- Research project
Exploration of new materials for reducing writing current of SOT-MRAM cells
- Project supervisor
Dr. Sebastien Couet
- Recruitment date
Hello, my name is Kaiquan Fan and I am from China.
After finishing my master degree in materials science and engineering at the Chinese University of Hong Kong (Shenzhen) focusing on magnetism and spintronics, I decided to join the SPEAR to carry out my Ph.D. study. In my free time, I enjoy sports, listening to music and travelling with my friends.
With two years of research experience in lab, I realized that it was important to convert laboratorial outcomes to industrial applications. My Ph.D. research topic is about SOT-MRAM cells which will contribute to the fundamental understanding of the SOT physics principle and enable the practical realization of SOT-MRAM. SPEAR program provides state-of-the-art training for early-stage researchers in the field of fundamental and applied Spin Orbitronics. Moreover, it combines partners from industries, universities and research centers, offering an interdisciplinary environment for researchers to communicate with each other. It will be a wonderful experience to conduct my research in academic and industrial background. As for my career, since the magnetic devices like MRAM have huge application potential, I plan to join a company and work as an engineer for magnetic devices development to practice what I learn.
SOT-MRAM is an emergent class of MRAM which is promising for embedded low-level cache applications with extremely fast operation (sub-ns) and low power [1,2]. To enable SOT-MRAM as competitive technology, increasing the writing efficiency is of uttermost importance. An ambitious target would be to reduce by at least one order of magnitude the current density that is achieved with standard heavy metals (W, Ta, Pt). Topological insulators (TIs) show excellent SOT. 2D materials, such as transition metal dichalcogenide (TMDs), have large spin-orbit coupling (SOC) and can be used to functionalize MRAM properties. However, interfacing those new materials with MRAM stacks, and understanding their fundamental properties, is a challenge.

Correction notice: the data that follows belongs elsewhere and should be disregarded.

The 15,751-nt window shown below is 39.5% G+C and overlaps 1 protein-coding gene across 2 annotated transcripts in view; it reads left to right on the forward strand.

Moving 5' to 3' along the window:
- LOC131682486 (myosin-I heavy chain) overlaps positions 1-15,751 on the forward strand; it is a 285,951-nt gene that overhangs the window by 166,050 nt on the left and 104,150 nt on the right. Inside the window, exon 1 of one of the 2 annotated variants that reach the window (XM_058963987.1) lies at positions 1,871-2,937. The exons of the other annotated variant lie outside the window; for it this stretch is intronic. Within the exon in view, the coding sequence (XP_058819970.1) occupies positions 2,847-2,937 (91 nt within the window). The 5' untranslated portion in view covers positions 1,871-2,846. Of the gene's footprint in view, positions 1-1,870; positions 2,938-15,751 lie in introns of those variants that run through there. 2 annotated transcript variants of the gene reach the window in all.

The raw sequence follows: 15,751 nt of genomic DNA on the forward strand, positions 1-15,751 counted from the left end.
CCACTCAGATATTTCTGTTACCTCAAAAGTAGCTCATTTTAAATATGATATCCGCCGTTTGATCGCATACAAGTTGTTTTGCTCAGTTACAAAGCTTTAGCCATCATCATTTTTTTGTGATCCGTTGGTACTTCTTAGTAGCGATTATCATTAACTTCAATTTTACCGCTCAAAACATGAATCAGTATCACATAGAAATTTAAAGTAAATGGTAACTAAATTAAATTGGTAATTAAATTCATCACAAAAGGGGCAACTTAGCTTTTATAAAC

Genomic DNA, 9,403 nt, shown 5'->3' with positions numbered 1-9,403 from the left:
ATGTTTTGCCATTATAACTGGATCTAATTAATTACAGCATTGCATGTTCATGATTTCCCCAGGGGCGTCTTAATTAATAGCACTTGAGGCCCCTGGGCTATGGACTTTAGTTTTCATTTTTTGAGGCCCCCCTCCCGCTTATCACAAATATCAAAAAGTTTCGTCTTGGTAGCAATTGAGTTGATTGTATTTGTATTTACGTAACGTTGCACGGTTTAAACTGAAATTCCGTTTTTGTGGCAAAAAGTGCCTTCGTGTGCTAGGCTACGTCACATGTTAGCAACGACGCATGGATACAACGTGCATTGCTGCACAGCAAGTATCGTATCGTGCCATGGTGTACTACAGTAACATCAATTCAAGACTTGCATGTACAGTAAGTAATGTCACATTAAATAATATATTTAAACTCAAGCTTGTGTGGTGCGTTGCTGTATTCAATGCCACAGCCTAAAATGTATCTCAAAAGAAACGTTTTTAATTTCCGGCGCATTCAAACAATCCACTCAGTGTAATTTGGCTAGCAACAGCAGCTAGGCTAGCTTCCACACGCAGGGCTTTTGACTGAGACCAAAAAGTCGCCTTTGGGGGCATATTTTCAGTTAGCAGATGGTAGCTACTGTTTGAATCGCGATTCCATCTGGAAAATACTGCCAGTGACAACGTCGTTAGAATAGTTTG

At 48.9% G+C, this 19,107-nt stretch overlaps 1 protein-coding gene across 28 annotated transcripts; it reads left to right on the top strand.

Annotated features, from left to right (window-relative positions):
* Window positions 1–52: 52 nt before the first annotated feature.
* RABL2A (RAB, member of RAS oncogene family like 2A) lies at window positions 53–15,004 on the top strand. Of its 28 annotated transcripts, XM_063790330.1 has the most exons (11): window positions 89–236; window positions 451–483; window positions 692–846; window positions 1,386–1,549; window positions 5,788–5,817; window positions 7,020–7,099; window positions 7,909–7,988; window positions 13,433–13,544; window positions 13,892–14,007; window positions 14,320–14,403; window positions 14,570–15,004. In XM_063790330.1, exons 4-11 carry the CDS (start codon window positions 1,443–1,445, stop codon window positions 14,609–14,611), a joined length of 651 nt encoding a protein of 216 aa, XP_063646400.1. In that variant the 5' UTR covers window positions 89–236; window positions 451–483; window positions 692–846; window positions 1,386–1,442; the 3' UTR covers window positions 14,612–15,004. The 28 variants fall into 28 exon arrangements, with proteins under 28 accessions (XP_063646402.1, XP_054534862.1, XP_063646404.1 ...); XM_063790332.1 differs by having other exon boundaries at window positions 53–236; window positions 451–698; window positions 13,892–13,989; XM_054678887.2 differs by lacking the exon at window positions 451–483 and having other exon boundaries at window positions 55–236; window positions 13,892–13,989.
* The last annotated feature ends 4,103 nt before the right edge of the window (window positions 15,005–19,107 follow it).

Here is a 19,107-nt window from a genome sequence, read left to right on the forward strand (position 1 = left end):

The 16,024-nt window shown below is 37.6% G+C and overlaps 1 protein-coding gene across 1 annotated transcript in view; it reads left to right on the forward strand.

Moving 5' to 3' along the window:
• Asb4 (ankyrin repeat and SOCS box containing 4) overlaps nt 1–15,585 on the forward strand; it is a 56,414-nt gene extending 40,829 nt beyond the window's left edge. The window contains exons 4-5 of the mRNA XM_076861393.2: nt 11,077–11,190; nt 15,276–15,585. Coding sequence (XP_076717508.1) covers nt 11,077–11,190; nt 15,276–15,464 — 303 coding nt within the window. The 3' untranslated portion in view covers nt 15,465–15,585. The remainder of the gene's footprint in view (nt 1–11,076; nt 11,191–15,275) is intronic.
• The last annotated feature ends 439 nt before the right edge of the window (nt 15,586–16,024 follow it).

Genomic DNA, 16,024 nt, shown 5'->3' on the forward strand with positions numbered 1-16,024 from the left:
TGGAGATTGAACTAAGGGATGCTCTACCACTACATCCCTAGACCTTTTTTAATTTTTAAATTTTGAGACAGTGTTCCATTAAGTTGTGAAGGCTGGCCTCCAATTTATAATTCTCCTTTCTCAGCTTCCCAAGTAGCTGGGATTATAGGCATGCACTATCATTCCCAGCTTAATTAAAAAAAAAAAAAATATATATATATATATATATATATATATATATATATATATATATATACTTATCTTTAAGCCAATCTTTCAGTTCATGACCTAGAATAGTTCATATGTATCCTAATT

In this PhD, you will:
- Develop methods to characterize and optimize simplified and full-MTJ stacks deposited on emerging materials such as TIs and/or TMDs.
- Perform extensive device characterization both on lab-based electrical setups as well as industrial probers.
- Generate an in-depth understanding of the complex interplay between spin transport, magnetization dynamics, material properties, and geometry associated with these devices.
By performing this PhD at Imec, you will have the opportunities to contribute both to the fundamental understanding of the SOT physics as well as to enable the practical realization of SOT-MRAM using state-of-the-art industrial fabrication methods on 300mm wafers.
 K. Garello et al. IEEE Symposium on VLSI Circuit 81-82 (2018)
 Mohit et al. IEDM (2020)
Imec is a world-leading research and innovation hub in nanoelectronics and digital technologies. We leverage our world-class infrastructure and global ecosystem of partners across diverse industries to enable groundbreaking innovation in application domains, including healthcare, smart cities, mobility, logistics, manufacturing, and energy.
The Magnetic device group (MADE) is using the capabilities of the 300mm state-of-the-art MRAM platform available at Imec to design, explore and evaluate the performance of several different magnetic based devices such as STT, SOT and VCMA MRAMs. Other fundamental aspects of magnetism such as magneto-electric and spin wave devices are explored for both memory and logic applications.
CEA (Grenoble, France), under thte supervision of Laurent Vila.
GS (San Sebastián, Spain), under the supervision of Amaia Zurutuza.
KU Leuven (Leuven, Belgium).